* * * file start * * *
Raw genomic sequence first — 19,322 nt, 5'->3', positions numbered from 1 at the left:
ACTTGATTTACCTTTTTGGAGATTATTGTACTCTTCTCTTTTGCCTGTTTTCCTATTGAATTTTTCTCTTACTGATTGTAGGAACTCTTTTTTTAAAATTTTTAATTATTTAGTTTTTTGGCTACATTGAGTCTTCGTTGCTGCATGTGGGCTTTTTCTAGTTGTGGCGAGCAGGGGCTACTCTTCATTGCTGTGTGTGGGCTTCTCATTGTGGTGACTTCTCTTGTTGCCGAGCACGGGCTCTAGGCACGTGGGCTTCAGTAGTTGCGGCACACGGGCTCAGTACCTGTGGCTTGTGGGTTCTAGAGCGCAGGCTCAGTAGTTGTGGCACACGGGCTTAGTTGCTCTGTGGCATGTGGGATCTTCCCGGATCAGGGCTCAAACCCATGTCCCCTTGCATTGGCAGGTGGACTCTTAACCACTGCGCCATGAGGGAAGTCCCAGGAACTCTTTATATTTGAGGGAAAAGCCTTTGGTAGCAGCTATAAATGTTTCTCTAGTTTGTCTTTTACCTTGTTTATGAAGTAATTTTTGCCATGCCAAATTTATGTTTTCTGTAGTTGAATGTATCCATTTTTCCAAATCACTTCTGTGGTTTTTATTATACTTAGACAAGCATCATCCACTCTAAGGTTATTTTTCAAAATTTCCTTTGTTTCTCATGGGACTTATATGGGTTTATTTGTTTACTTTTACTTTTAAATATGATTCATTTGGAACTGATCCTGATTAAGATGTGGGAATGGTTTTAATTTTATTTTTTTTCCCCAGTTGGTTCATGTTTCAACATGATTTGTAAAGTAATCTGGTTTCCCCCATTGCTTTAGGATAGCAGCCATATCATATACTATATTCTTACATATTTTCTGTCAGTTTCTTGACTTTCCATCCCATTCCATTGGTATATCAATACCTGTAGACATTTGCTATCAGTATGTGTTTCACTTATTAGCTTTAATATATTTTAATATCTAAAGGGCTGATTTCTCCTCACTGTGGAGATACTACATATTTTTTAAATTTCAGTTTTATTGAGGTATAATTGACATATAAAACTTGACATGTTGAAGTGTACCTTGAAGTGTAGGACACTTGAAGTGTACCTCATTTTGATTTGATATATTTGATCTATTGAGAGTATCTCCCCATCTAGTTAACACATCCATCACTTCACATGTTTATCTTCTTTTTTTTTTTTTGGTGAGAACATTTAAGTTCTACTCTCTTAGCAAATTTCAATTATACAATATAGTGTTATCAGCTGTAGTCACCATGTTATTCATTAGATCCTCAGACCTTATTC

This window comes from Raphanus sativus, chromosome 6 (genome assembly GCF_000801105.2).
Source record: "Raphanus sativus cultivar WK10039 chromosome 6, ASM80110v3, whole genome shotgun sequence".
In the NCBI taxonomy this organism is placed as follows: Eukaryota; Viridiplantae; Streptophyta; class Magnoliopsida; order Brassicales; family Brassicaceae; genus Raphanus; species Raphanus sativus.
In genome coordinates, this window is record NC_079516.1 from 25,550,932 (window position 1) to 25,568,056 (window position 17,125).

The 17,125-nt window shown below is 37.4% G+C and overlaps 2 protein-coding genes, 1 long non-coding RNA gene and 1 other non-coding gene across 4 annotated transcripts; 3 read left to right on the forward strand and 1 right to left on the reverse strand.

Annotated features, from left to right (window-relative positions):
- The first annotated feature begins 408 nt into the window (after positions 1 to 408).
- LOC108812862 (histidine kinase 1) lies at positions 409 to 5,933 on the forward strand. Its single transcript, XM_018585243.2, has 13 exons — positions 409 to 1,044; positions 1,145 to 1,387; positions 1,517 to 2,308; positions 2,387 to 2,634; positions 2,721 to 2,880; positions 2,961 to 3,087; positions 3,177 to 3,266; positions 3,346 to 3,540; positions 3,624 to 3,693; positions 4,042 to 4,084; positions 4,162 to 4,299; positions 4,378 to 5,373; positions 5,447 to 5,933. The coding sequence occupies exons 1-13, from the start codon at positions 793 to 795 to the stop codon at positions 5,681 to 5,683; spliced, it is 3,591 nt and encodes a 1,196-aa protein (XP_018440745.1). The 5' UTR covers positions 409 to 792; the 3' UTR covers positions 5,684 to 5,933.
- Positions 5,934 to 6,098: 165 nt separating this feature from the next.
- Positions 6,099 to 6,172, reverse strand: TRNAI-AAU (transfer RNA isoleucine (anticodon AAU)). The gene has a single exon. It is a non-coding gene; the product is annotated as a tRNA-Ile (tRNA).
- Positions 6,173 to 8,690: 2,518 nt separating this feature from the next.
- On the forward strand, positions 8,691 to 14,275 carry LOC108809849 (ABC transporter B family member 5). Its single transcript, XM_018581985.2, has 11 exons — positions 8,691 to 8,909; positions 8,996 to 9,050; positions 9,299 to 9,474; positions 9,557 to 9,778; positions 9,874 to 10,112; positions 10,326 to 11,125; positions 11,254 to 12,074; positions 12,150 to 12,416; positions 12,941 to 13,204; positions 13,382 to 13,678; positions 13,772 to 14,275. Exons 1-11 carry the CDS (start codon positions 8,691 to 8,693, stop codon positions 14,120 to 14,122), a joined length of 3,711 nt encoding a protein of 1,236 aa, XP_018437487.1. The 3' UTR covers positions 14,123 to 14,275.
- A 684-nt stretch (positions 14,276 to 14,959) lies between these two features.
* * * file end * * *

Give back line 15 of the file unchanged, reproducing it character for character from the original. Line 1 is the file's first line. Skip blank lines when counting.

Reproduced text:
- A 684-nt stretch (positions 14,276 to 14,959) lies between these two features.